Montgomery County, Texas – As Montgomery County reports the highest level of COVID-19 hospitalizations yet, a new antibody infusion center opened on Monday.
“It has everything we need to do, whatever we need to do, including plenty of real estate, beds, all that stuff,” said Judge Mark Keough.
Keough said the goals of the facility are to help people and ease the burden on area healthcare facilities. The hope is to prevent people who come down with the virus from getting very sick and ending up in the hospital.
“Hopefully it will stem some of the tide of the overwhelming of the hospitals,” said Keough.
The county judge got an inside look at the facility earlier in the day and shared some photos on Facebook.
So what does the Regeneron treatment include?
“It’s a man-made antibody to fight against COVID,” said Dr. Yuriko Fukuta, an asst. professor of infectious diseases at Baylor College of Medicine.
Fukuta said people who get sick develop their own antibodies but the process can take time. The infusion can help boost the immune system and fight infection, she said.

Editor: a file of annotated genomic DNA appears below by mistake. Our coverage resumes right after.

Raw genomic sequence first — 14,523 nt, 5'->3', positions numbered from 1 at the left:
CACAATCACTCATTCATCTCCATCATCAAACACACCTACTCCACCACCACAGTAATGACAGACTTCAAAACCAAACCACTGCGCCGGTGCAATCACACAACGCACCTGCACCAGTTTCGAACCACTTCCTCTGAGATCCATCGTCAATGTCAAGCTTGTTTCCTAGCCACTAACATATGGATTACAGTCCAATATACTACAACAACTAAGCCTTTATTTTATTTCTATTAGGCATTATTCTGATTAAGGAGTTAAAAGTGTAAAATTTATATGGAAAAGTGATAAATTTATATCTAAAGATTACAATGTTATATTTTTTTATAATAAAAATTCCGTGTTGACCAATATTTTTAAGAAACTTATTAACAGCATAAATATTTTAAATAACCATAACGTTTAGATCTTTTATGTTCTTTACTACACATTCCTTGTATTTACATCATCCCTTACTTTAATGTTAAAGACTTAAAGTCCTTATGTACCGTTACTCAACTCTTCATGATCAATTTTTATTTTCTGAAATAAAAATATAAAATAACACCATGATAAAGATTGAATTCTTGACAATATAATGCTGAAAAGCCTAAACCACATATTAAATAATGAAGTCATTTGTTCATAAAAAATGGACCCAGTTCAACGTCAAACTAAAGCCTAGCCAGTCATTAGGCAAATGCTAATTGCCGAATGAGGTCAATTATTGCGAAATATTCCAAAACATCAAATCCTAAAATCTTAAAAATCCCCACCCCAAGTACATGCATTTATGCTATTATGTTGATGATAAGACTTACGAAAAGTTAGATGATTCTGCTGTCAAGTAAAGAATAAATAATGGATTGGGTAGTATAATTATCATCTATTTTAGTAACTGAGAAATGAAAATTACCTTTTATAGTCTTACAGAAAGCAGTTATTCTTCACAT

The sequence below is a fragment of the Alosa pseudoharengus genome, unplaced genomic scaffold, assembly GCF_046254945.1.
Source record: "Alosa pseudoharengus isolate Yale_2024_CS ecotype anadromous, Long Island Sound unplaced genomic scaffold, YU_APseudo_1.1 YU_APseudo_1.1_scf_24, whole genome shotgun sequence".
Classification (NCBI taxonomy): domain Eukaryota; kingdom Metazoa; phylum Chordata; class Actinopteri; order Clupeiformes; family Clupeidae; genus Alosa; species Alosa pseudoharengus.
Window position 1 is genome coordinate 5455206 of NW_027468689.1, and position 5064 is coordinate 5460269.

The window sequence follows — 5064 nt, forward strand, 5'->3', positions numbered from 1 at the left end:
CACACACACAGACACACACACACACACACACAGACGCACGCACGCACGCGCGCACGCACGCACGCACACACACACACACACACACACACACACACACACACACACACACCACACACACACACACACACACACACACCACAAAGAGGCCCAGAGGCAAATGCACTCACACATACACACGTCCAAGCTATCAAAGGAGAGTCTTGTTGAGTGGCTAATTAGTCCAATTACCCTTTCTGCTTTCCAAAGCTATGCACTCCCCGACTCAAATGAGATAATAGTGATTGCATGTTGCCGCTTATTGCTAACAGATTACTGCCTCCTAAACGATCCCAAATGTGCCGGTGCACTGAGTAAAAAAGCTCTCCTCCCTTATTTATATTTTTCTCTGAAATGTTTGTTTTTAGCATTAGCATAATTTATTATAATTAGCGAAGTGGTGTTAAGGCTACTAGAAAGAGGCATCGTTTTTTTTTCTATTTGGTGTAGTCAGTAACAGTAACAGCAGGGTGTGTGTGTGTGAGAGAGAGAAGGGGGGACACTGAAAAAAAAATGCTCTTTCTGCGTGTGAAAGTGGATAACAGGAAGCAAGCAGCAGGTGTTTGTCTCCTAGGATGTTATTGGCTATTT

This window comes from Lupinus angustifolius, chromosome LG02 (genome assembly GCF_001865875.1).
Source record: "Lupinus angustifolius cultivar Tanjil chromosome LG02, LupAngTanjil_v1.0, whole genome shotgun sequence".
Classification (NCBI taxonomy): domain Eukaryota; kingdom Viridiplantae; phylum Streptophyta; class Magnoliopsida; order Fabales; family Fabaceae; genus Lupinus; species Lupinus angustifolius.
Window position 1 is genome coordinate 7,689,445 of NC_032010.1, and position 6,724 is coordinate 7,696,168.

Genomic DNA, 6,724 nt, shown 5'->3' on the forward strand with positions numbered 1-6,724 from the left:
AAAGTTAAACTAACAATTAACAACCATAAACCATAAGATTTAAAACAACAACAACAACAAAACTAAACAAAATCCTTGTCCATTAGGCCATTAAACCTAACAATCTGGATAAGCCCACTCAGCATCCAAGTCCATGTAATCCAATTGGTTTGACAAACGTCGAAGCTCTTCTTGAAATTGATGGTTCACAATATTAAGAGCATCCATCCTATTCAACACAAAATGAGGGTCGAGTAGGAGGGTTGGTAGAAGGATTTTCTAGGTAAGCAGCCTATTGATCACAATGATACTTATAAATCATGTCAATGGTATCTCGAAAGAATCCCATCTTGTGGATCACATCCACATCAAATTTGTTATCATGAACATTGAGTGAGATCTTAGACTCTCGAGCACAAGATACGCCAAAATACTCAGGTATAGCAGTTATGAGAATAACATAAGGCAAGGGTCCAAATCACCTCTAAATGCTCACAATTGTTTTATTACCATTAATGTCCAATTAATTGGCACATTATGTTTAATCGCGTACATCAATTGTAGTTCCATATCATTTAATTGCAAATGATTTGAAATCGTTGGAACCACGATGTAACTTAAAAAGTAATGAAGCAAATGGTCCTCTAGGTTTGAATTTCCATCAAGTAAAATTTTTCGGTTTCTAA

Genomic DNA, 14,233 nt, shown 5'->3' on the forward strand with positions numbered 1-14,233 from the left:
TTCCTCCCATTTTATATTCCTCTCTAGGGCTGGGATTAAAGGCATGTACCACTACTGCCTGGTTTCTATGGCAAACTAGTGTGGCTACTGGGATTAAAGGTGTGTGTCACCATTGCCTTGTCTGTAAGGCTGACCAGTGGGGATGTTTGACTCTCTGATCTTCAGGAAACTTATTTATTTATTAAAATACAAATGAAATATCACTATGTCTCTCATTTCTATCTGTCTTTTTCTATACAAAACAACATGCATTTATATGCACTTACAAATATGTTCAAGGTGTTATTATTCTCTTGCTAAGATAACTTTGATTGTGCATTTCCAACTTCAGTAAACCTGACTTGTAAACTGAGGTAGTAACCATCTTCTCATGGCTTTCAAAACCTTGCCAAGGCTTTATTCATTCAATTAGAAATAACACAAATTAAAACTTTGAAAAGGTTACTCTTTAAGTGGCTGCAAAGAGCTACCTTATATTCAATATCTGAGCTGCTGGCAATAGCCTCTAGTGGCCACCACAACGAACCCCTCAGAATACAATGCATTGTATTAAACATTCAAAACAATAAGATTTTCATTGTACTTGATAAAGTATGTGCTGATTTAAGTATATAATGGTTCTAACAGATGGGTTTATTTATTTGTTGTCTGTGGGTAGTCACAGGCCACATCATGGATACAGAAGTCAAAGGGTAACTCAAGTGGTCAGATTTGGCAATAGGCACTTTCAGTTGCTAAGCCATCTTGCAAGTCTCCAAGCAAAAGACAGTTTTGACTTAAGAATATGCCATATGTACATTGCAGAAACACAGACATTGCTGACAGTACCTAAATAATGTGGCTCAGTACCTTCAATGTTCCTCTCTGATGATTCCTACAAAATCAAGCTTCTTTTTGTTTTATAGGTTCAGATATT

“It’s not perfect and compared to original COVID-19 strain, it may not be so effective, but it’s still effective,” Fukuta said.
She said the treatment is for higher risk people, such as patients 65 and older and those with certain underlying conditions.
Dr. Jennifer Shuford, the chief state epidemiologist, said the infusion should be performed within a certain window.
“The emergency use authorization says it needs to be within ten days of developing symptoms,” Shuford said.
The Texas Department of State Health Services said the facility can treat around 90 patients a day with infusions.
Patients need a COVID positive test result as well as a referral from a health provider, DSHS said. They also need an appointment. DSHS said an appointment hotline was created and that information has been shared with doctors and providers.